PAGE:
Just read an obituary on Eli Leon, one of the most famous quilt collectors of recent times. Starting in the 1970s he bought quilts at flea markets in California, and soon specialized in African-American quilts, drawn to "their irregular, improvisatory patterns." His most important discovery was Rosie Lee Tompkins, whom he met at a flea market and who became famous thanks to Leon's buying her quilts and putting them into shows he organized. Eventually she was hailed as one of the outsider artists who "have altered the shape of American art history."
|New York Times
Rosie Lee Tompkins, Three Sixes
Leon also organized many exhibits of other quilt artists and wrote books about African-American quilts.
Whenever I read about outsider quilt art -- Gees Bend comes to mind -- I am bemused at how the mainstream art world is eager to embrace improvisational, unpredictable quilts (or paintings or sculpture) made by marginalized people, but at the same time eager to ignore equally exciting quilts (or paintings or sculpture) made by mainstream artists. Nancy Crow's quilts are every bit as nontraditional and wonderful as Rosie Lee Tompkins', and yet Tompkins gets into the Whitney Biennial and Crow doesn't.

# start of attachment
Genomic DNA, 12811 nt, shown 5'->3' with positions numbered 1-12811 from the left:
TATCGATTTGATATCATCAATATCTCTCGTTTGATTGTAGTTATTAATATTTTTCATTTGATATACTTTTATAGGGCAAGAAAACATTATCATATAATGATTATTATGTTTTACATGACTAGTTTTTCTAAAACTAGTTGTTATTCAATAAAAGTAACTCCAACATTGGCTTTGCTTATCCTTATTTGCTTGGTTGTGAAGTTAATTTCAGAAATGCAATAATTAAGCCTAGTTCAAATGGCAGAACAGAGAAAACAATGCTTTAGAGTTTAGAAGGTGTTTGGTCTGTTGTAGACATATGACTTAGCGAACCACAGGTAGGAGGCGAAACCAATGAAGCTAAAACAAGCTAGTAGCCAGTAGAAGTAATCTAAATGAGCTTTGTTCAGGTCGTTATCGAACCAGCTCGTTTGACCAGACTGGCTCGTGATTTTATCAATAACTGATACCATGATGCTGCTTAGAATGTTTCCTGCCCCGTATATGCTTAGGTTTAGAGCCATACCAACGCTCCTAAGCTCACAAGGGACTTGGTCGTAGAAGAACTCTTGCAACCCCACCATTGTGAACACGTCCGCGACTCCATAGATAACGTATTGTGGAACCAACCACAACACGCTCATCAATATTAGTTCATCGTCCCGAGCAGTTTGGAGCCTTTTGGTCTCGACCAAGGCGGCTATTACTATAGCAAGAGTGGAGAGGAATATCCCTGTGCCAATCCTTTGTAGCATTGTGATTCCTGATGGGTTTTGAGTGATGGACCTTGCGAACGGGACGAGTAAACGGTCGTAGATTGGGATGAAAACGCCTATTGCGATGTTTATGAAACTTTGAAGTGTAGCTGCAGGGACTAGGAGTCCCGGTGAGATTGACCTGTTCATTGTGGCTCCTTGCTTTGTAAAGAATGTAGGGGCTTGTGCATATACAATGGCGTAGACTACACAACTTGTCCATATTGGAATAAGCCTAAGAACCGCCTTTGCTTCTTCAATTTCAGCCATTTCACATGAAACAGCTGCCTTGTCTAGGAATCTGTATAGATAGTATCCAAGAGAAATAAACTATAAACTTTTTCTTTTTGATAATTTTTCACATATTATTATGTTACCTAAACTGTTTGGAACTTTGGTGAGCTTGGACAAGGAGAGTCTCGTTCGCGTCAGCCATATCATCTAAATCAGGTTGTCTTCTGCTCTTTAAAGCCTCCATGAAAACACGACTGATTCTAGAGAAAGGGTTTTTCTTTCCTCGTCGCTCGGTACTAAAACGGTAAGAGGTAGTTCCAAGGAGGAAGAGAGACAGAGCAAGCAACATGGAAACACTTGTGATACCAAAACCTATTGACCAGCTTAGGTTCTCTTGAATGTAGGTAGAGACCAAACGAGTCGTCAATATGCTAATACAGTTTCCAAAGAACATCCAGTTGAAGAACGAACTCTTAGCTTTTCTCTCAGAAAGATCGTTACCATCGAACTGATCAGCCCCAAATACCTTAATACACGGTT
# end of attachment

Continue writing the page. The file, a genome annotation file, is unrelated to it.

(By the way, Crow credits a glimpse of a Tompkins quilt for turning her away from the highly structured patterns of her early work into the improvisational style that she has used for several decades.)
It's as though you need the back story of poverty and isolation, perhaps a little mental illness, to make your work "authentic" before the mainstream art people are willing to call it art. All the better if that back story involves picking cotton (the original Gees Bend exhibit and its book/catalog had lots of evocative photos of sharecroppers toiling in the fields, displayed next to the quilts).
I don't begrudge Leon or any other collector the right to decide what to collect, but I feel sorry that a guy who fell in love with quilts with "irregular, improvisatory patterns" didn't also look a little more widely at other people making such quilts.
Meanwhile, what's not to like about a guy who owned 3,500 quilts, loved them dearly, and worked tirelessly to promote and show them. We need lots more like Eli Leon.